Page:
Friday, 1 July 2011

The Vicissitudes of State Sponsored Terrorism

By Stanley Collymore

The following is a transcript of a Face to Face Press TV interview by His Excellency Bruce Haile Goodwin the ambassador of Antigua and Barbuda in the Caribbean and an accredited diplomat to the African Union, which was given by him directly after the first international conference on terrorism sponsored by Iran and held in Tehran on the 25 and 26 June 2011.

It was an excellent conference and I have only good things to say about the way that the conference was organized and how it proceeded. We had an opportunity to exchange views and ideas, with delegations from different countries; altogether we had about 60 delegations, that is to say about 60 countries were represented. It is noteworthy however that the [several] representations came from countries in Africa, the Caribbean and Latin America. These were to the greatest extent the countries represented; also Eastern and Central Europe.

I did expect to have a broad representation at the conference, however there are one or two aspects that surprised me somewhat, and that is particularly in relation to the fact that on the opening day when the diplomatic community of Tehran was invited to the conference it is noteworthy that ambassadors of the European Union were conspicuously absent, because certainly what we had there I think was a boycott by these EU diplomats.

[On terrorism itself]
Of course you’re quite right; terrorism is a global phenomenon and when it comes to matters of this kind [which are] important to the global community I think we have to leave behind these petty tendencies and understand that today’s problems will be resolved principally though dialogue and cooperation, not by unilateral action and [certainly] not by unnecessary confrontations.

[The definition of terrorism?]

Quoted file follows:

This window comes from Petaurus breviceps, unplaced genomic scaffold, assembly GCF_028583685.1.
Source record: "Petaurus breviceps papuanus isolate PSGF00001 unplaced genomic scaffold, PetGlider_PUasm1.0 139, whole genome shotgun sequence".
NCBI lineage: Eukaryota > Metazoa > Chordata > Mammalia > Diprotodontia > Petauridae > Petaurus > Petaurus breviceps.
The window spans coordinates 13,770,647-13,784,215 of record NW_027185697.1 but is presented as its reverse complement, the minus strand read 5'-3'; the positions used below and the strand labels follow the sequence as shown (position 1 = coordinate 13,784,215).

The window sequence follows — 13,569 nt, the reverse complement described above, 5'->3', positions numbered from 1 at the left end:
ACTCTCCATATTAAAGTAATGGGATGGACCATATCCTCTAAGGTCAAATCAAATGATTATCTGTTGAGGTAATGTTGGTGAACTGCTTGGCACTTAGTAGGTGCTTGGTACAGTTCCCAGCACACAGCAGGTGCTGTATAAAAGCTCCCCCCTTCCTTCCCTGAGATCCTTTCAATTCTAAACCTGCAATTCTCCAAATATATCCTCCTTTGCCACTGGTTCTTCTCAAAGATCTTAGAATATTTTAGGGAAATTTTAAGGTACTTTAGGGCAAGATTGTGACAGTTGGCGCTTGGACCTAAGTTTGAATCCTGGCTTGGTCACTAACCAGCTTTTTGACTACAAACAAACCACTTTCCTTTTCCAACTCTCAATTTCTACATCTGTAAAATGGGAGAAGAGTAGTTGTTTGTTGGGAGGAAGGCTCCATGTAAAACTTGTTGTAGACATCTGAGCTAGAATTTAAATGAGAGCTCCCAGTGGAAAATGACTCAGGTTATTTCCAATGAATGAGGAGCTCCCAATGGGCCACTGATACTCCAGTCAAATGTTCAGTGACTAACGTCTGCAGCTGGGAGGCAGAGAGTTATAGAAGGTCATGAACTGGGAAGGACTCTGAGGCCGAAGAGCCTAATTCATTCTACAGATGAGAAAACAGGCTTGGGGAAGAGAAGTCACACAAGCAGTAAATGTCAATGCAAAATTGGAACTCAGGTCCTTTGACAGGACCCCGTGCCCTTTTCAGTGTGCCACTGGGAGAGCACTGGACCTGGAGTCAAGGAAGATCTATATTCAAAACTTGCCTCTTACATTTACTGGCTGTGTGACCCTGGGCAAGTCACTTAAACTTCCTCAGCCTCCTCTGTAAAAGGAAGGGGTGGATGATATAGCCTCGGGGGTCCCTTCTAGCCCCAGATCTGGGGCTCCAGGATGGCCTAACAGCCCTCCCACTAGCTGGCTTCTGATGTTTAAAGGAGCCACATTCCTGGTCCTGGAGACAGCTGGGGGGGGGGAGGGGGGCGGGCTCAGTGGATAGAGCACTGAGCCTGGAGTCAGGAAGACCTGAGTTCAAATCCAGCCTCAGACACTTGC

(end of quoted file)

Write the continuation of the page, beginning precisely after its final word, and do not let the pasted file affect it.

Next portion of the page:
It’s a very important question that was looked at by several delegations in their presentations at the conference as to what really is an acceptable definition of terrorism? [All the same] I don’t think we’ve come up at this conference with an answer [which is a definitive one] and I think the question is still looming and that we’re still grappling with what is the best answer to this question. For instance I was very intrigued by a suggestion made by the Zimbabwean Foreign Minister in his presentation that when we finally decide on a definition the idea and issue of unilateral sanctions must be a part of the definition of terrorism.

His country as we all know, has suffered greatly and [still] continues to suffer from sanctions imposed upon it by certain nations; [exclusively] the white members of the Commonwealth, the United States of America and some European Union countries, and he, of course, is in a perfect position to speak of the violence done to [both] his country and to his people by these unilateral sanctions. So his suggestion that countries which have suffered, who have been the victims of unilateral sanctions can say they’ve suffered violence in a terroristic manner; and we speak of countries like Iran too and also Cuba, and he did mention that the definition of terrorism must be broad enough to include this idea of terrorism.

[The current world order]
It goes without saying that the [current] world order is not fair or just, and we have to recall that even the various manifestations of terrorism today are a reflection of the unjust world order that we’re living under today. Of course we recall that the world global history has been dominated for the last 500 years by the systems of colonialism, systems of imperialism and, of course, the Cold War which dominated the world since the [end] of the Second World War, and that these unjust systems of control and domination have resulted in some very grave asymmetries in terms of the economic development and the social aspects of various nations in the world.

Terrorism and other forms of violence against humanity have their roots principally in this unfortunate history that has plagues the world for half a millennium. Today as we [attempt] to move beyond that unfortunate past, it behoves all nations, including those nations which benefited from the colonization of other nations, which benefited from imperialistic policies, to understand and appreciate that the world is entering into a new era characterized by the independence and the sovereignty of various nations on all continents and in all seas.